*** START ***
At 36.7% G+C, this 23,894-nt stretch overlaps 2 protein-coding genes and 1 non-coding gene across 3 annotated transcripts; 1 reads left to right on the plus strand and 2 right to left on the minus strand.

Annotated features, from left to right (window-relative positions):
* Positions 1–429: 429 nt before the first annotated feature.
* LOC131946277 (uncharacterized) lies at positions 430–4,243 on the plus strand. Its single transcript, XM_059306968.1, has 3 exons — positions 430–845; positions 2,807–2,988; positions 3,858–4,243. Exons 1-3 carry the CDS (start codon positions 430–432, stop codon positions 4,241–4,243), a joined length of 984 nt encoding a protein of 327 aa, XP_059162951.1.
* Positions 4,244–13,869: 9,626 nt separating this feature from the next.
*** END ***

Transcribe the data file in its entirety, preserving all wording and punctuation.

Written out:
At 36.7% G+C, this 23,894-nt stretch overlaps 2 protein-coding genes and 1 non-coding gene across 3 annotated transcripts; 1 reads left to right on the plus strand and 2 right to left on the minus strand.

Annotated features, from left to right (window-relative positions):
* Positions 1–429: 429 nt before the first annotated feature.
* LOC131946277 (uncharacterized) lies at positions 430–4,243 on the plus strand. Its single transcript, XM_059306968.1, has 3 exons — positions 430–845; positions 2,807–2,988; positions 3,858–4,243. Exons 1-3 carry the CDS (start codon positions 430–432, stop codon positions 4,241–4,243), a joined length of 984 nt encoding a protein of 327 aa, XP_059162951.1.
* Positions 4,244–13,869: 9,626 nt separating this feature from the next.